Enoch Wallace fought in the American Civil War. In the 1960’s he is still alive, living reclusively in a mysterious house in Wisconsin, still looking like he is in his thirties. Eventually this attracts attention. After several initial changes in perspective, we settle into Enoch’s point of view; a humble man trying to manage a secret space depot for aliens while worrying about a potential nuclear war. Think of it as a bucolic “Men In Black with the tone of a quiet picnic.
Enoch Wallace is an instantly likable character, an intelligent country man who keeps mostly to himself but is friendly to all and generally means well. Hearing about Enoch’s minor adventures (which generally come to him, because they almost all occur in or around his house) is consistently pleasant. Through Enoch’s way station, Simak conveys his unadulterated humanism and his belief that humankind understands only the tiniest of all fractions of the universe and so should be humble and treat things in their proper proportions. Without preaching, Simak gets across the heart of his simple story in a well-mannered and steadily-paced classical story.
Though occasionally refreshing in its old-fashion Midwestern style, Simak’s novel is a little too simple and easy when it comes to big issues such as: How should we achieve world peace? Does all life have a soul? Are violence and death necessary to civilization? What defines a “good” person? Etc. Reducing these questions to easy answers deprives the reader of deeper engagement and robs the topics of their fascinating nuances. Ultimately one feels that Simak achieves his humanist paradise by wishful thinking, a problem exasperated by his use of several last-act coincidences culminating in a total dues ex machina. This “victory,” too easily bought, feels cheap.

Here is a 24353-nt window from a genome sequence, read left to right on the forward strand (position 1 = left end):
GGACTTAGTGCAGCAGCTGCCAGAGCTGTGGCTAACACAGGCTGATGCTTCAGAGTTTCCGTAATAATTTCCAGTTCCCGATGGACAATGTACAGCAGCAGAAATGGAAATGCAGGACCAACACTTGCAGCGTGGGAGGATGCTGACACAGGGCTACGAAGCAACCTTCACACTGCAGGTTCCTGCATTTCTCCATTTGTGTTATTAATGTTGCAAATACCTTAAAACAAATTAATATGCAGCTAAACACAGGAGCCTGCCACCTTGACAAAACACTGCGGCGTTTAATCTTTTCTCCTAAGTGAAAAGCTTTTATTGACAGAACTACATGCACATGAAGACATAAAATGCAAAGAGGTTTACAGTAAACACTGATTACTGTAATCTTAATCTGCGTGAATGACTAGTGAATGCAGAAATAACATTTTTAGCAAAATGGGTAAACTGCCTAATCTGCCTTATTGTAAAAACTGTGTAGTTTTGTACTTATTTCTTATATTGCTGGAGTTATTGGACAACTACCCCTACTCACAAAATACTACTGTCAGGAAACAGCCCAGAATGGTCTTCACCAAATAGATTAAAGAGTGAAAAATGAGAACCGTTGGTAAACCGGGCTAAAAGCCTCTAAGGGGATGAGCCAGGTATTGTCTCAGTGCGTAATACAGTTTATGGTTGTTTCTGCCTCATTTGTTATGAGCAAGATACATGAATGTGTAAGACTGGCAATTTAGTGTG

That laid-back prose fits the story with its lack of pretension or artistic self-consciousness, but feels flat viewed today, 40 years later. The optimistic tale where the protagonist is an isolationist throwback to a century earlier and the antagonists are all far away and vague (only forming into a character to be challenged at the last minute) seems fearful of confronting the genuine reality of a fast-changing, highly-turbulent and diverse society.